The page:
How to draw your narrow boat without using paints or brushes.

The finished item

The finished item - Credit: Archant

Maritime artist Colin Harvey explains how to create a limited edition print of your boat in 5 steps using your computer rather than paints and brushes.

Stage 1

Stage 1 - Credit: Archant

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Computer Vs traditional art

During those long pleasant evenings on the cut, have you ever dreamed of doing something creative with your time; perhaps painting, but you don’t have the space or inclination to work with an easel, paints and brushes? Computer art might be the solution. There is no mess, only requiring a computer, some illustration software and plenty of patience to produce a style of art that fits comfortably with life on a narrow boat.

Stage 2

Stage 2 - Credit: Archant

I’m not talking about Photoshoped images, but a unique piece of artwork created by you that allows you to share your boat with family and friends on a very personal level! With computer art you can print one or as many pictures as you like, with each one a perfect replica of the original. Alternatively you can tailor individual versions for different recipients.

To get started you will need a good quality illustrator software package compatible with your PC, reasonable computer skills and lots of time and patience.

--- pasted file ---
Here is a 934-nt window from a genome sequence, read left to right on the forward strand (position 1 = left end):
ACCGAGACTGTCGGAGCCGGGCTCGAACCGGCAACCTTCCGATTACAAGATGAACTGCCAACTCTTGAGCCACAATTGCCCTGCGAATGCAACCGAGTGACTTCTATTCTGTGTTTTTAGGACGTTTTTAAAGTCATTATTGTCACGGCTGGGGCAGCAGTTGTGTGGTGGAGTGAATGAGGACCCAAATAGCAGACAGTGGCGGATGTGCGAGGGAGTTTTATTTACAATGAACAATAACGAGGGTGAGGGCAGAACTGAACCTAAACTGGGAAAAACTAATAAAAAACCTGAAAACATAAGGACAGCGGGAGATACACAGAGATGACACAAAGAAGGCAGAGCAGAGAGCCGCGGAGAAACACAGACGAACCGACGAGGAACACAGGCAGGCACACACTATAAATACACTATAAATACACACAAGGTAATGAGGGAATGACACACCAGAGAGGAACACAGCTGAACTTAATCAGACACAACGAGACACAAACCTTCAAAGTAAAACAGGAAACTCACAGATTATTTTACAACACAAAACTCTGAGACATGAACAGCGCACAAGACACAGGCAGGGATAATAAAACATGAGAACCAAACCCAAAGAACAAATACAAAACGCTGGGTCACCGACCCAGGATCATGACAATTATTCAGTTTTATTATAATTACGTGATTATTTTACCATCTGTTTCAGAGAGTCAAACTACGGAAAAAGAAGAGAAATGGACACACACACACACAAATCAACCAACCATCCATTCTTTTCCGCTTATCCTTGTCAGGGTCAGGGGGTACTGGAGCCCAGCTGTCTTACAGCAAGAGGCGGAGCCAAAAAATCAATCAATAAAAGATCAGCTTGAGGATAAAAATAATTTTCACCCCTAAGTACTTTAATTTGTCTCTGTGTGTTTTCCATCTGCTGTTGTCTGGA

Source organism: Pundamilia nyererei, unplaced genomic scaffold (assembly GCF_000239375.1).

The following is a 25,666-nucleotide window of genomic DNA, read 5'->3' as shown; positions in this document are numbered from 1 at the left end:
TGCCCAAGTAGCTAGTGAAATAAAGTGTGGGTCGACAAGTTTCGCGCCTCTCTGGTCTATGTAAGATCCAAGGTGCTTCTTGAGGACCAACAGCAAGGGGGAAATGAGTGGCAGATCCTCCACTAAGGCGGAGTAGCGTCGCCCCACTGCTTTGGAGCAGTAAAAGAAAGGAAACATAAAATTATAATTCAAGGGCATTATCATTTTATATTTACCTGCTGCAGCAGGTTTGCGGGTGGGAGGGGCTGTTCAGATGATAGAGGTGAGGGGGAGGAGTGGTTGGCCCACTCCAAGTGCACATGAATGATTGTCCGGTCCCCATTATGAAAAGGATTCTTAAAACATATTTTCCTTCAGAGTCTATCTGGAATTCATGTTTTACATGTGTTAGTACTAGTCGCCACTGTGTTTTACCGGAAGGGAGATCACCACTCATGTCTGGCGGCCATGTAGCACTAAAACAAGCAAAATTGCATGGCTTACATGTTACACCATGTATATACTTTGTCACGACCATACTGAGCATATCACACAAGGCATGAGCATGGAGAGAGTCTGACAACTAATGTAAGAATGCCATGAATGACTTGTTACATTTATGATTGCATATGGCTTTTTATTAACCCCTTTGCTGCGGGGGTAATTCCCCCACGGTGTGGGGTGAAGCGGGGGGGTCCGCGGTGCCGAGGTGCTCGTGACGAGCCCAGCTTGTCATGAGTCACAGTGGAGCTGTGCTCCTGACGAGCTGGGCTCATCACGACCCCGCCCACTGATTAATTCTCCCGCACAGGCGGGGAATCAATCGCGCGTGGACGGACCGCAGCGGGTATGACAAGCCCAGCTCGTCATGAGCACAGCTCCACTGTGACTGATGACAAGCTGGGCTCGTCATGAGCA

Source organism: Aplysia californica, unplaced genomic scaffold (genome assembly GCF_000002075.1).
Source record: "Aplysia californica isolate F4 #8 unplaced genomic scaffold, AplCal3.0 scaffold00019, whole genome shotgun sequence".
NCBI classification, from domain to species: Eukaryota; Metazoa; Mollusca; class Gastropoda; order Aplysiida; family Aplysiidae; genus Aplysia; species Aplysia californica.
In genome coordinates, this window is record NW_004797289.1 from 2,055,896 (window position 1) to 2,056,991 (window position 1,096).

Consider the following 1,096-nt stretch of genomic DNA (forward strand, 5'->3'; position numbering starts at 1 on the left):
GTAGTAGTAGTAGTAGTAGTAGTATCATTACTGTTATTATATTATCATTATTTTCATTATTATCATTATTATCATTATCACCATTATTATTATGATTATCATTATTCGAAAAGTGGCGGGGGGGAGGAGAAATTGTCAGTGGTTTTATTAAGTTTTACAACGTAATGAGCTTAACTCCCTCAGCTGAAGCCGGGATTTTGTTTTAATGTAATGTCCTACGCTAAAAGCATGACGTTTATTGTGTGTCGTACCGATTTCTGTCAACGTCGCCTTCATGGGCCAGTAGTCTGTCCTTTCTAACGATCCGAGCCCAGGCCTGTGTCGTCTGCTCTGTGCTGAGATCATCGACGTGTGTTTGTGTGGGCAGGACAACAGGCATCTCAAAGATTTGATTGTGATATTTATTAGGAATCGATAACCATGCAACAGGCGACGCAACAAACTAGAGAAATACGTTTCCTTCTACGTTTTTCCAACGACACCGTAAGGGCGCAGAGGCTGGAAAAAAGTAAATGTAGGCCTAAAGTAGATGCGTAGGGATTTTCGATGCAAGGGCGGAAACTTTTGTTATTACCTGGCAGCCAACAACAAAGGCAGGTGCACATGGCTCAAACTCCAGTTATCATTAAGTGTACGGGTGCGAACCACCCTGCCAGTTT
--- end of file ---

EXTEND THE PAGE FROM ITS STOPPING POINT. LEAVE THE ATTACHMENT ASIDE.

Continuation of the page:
Stage 3

Stage 3 - Credit: Archant

How to get started

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First, collect as much reference material as possible relating to the picture you want to illustrate, preferably as high resolution images, store them in a common file on your computer. It might be a photo of a particular sunset, or canal setting you want to incorporate your boat into. This means you will be able to access source material quickly and easily and bring it up on screen as a visual reference as your artwork develops.

Stage 4a

Stage 4a - Credit: Archant

Apart from the obvious fact that paint and brushes aren’t used, the single greatest difference between traditional and computer art is the former is created on a single canvas whereas computer art is built up on multiple layers (or canvases) and then combined into a finished piece of artwork.

Like all things to do with boating, preparation is the key. Before you draw an electronic line on the screen, set up 4-5 layers (actual number will depend on the complexity of the illustration, I have used up to 16), you can then work on each layer individually to create a particular feature or part of the artwork.

Stage 4b

Stage 4b - Credit: Archant

Don’t panic if you are unsure what I mean by ‘layers’, these are contained within your illustrator software package and are simple to use.

Let me explain how, using an illustration of Preston Brook Tunnel as an example.

Stage 5

Stage 5 - Credit: Archant

Stage 1. Establish the key visual element of the picture.

Like any painting, rough out the composition with particular emphasis on the central feature of the picture, in this case the tunnel entrance, and save it as Layer 1. This first stage is critical as it sets up the reference points for the rest of the artwork and allows you to build elements around this central theme.

Stage 2. Outline the remaining key elements in the picture

The next step is to sketch out each of the remaining key visual elements on separate layers to ensure everything is working well together. Frankly this is the most time consuming part of the project as every line needs to be created individually. The upside is once you have created an object, for example a brick, you can copy, paste and rotate that brick to form the tunnel entrance without having to draw every line in every brick over and over again.